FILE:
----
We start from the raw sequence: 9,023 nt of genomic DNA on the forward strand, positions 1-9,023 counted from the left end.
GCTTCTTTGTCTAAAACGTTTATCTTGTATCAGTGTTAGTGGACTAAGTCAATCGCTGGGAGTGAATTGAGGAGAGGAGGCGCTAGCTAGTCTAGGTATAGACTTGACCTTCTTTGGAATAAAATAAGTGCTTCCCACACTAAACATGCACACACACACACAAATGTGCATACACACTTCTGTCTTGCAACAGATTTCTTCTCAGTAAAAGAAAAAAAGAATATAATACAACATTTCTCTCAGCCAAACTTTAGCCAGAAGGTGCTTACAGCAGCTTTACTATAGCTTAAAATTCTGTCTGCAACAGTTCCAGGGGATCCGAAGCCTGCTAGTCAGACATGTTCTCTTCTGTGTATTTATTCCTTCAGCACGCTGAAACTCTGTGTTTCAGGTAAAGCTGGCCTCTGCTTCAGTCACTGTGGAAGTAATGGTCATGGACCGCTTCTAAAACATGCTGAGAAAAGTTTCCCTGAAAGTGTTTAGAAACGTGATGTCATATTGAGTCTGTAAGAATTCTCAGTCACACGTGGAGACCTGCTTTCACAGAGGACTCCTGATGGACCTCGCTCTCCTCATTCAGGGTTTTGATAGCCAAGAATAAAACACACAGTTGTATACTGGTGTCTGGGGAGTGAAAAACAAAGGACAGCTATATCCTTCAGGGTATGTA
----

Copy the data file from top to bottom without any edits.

We start from the raw sequence: 9,023 nt of genomic DNA on the forward strand, positions 1-9,023 counted from the left end.
GCTTCTTTGTCTAAAACGTTTATCTTGTATCAGTGTTAGTGGACTAAGTCAATCGCTGGGAGTGAATTGAGGAGAGGAGGCGCTAGCTAGTCTAGGTATAGACTTGACCTTCTTTGGAATAAAATAAGTGCTTCCCACACTAAACATGCACACACACACACAAATGTGCATACACACTTCTGTCTTGCAACAGATTTCTTCTCAGTAAAAGAAAAAAAGAATATAATACAACATTTCTCTCAGCCAAACTTTAGCCAGAAGGTGCTTACAGCAGCTTTACTATAGCTTAAAATTCTGTCTGCAACAGTTCCAGGGGATCCGAAGCCTGCTAGTCAGACATGTTCTCTTCTGTGTATTTATTCCTTCAGCACGCTGAAACTCTGTGTTTCAGGTAAAGCTGGCCTCTGCTTCAGTCACTGTGGAAGTAATGGTCATGGACCGCTTCTAAAACATGCTGAGAAAAGTTTCCCTGAAAGTGTTTAGAAACGTGATGTCATATTGAGTCTGTAAGAATTCTCAGTCACACGTGGAGACCTGCTTTCACAGAGGACTCCTGATGGACCTCGCTCTCCTCATTCAGGGTTTTGATAGCCAAGAATAAAACACACAGTTGTATACTGGTGTCTGGGGAGTGAAAAACAAAGGACAGCTATATCCTTCAGGGTATGTA